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100 Children Died In Unintentional Shootings In Year After Newtown

A study by Everytown for Gun Safety indicated that at least 100 children were unintentionally killed by gunfire since the mass shooting at the Sandy Hook elementary school in Newtown, Connecticut.

The report, titled, “Innocents Lost: A Year of Unintentional Child Gun Deaths,” is an examination of the frequency, causes and victims of accidental shootings of children. The report says 73 percent of the deaths it counted involved a shooter who was a minor, which it defined as age 14 or younger. In 57 percent of cases, the victim was shot by someone else. In 35 percent of cases, the victim accidentally shot himself or herself. The youngest victims were most likely to shoot themselves. The eldest were most likely to be shot by peers.

Unintentional shootings of children occurred most often in places familiar to those who were killed. Eighty-four percent of victims were killed in their home, the home of a friend, or the family car, according to the study. In 76 percent of the cases, the gun belonged to a parent or other family member.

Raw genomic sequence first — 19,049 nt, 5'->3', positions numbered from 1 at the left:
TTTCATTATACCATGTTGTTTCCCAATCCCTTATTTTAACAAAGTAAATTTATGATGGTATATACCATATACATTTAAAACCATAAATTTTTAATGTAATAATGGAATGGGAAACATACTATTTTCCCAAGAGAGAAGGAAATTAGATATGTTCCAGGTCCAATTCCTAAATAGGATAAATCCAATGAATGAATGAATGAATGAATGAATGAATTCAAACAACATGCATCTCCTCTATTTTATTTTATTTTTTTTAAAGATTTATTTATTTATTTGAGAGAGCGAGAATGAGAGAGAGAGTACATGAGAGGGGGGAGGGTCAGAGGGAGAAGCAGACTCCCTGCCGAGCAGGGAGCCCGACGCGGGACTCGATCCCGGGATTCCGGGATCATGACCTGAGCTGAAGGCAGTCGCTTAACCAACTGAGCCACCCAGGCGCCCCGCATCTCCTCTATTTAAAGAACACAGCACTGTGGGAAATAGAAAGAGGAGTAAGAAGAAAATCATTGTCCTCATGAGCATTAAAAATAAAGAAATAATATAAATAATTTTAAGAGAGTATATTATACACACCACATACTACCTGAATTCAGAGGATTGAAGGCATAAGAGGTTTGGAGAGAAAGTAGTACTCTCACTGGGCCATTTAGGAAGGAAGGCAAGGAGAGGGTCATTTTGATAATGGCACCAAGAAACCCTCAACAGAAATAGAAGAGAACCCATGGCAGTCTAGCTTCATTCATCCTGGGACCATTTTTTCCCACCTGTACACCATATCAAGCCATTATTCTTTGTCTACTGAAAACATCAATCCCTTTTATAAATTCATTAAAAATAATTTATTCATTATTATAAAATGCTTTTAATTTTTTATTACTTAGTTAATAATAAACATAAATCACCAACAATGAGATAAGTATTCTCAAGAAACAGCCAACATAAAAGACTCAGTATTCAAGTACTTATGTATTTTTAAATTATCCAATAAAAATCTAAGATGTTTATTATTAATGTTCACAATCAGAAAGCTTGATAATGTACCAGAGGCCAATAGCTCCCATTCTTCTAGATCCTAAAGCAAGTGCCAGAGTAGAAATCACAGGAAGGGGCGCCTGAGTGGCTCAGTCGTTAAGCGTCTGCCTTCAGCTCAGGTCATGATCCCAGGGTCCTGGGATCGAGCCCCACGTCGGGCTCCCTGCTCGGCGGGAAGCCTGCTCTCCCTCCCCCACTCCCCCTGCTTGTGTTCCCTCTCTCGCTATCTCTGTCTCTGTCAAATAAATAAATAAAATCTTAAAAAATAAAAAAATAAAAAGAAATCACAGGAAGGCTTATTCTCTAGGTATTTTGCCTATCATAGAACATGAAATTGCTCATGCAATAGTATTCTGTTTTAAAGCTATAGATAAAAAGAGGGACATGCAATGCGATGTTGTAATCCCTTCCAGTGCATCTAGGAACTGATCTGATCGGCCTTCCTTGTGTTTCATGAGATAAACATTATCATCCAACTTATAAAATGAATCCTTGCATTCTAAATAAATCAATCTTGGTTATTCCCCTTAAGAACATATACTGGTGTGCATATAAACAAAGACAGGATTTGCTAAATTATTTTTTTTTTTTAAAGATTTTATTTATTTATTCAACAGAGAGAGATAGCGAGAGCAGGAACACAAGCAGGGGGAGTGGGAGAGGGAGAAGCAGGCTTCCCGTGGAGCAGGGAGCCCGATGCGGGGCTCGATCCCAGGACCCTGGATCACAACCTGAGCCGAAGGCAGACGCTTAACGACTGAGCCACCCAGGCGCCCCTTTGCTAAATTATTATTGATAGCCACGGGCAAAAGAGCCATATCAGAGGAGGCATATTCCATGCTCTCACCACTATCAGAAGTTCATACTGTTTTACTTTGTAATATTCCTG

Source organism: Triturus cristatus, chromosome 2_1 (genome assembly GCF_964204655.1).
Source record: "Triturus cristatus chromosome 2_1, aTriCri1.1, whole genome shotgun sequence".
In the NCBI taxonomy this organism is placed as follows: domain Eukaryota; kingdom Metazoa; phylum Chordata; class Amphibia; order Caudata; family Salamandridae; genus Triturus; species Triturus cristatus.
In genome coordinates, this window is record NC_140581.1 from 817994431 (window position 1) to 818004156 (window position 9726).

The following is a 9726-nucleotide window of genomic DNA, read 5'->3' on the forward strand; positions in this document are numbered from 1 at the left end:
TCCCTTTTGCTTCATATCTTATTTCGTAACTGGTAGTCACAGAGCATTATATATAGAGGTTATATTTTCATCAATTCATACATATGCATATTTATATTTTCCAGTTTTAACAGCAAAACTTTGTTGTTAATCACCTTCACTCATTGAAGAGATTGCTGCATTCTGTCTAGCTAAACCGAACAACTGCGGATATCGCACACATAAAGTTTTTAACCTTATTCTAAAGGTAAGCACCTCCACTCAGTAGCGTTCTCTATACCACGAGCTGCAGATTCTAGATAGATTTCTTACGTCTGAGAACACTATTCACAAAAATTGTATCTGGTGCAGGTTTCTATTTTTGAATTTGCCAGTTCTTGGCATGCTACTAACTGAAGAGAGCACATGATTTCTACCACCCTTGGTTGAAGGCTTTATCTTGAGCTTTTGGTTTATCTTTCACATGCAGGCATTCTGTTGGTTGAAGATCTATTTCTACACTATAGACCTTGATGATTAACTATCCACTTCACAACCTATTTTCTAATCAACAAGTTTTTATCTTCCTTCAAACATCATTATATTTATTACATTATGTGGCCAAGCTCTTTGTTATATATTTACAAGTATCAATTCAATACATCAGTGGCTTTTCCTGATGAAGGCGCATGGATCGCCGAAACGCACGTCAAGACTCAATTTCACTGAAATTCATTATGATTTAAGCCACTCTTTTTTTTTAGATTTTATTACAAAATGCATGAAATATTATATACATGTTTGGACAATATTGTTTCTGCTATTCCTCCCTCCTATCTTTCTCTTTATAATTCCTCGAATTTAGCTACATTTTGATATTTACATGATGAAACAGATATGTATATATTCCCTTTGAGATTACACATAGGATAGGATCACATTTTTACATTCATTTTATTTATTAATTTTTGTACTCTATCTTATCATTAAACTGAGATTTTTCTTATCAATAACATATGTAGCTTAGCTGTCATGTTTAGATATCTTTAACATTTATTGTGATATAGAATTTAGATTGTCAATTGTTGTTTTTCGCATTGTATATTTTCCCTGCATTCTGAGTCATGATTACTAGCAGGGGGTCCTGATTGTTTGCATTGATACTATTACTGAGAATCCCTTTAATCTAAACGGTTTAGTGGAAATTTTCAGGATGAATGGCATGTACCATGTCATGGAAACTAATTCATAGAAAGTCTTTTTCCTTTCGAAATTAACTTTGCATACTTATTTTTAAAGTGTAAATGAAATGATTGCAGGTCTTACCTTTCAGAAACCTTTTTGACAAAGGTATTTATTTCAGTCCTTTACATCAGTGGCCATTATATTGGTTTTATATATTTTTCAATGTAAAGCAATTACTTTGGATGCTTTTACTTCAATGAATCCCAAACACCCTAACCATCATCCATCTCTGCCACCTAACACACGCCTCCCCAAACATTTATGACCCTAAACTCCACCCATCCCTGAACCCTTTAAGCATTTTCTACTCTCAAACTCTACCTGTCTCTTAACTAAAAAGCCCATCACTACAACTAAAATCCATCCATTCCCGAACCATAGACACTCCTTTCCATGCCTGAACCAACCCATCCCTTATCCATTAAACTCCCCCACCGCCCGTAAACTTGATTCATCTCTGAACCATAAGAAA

The killings occurred more often in small towns and rural areas than in cities. They occurred in 35 states.

The number recorded by Everytown is higher than some other sources suggest. The Center for Disease Control and Prevention has projected that an average of 62 children ages 14 and under are accidentally shot to death each year.

As a percentage of total victims of gun violence, children who are unintentionally killed is quite small. But the 100 shootings over the course of the year averages out to almost two per week.

Part of the problem, Everytown argues, is poor education about the dangers of firearms and how to safely store them. The group advocates “well-tailored child safety” laws, including those “imposing criminal liability” for irresponsible gun storage. The report cites Florida’s “Child Access Prevention” law as one to emulate.

Gun safety is a section in my latest book, “Creating Safe Schools: A Guide for School Leaders, Teachers, Counselors and Parents”.  The book is available from my publisher, Routledge Press or Amazon.

 

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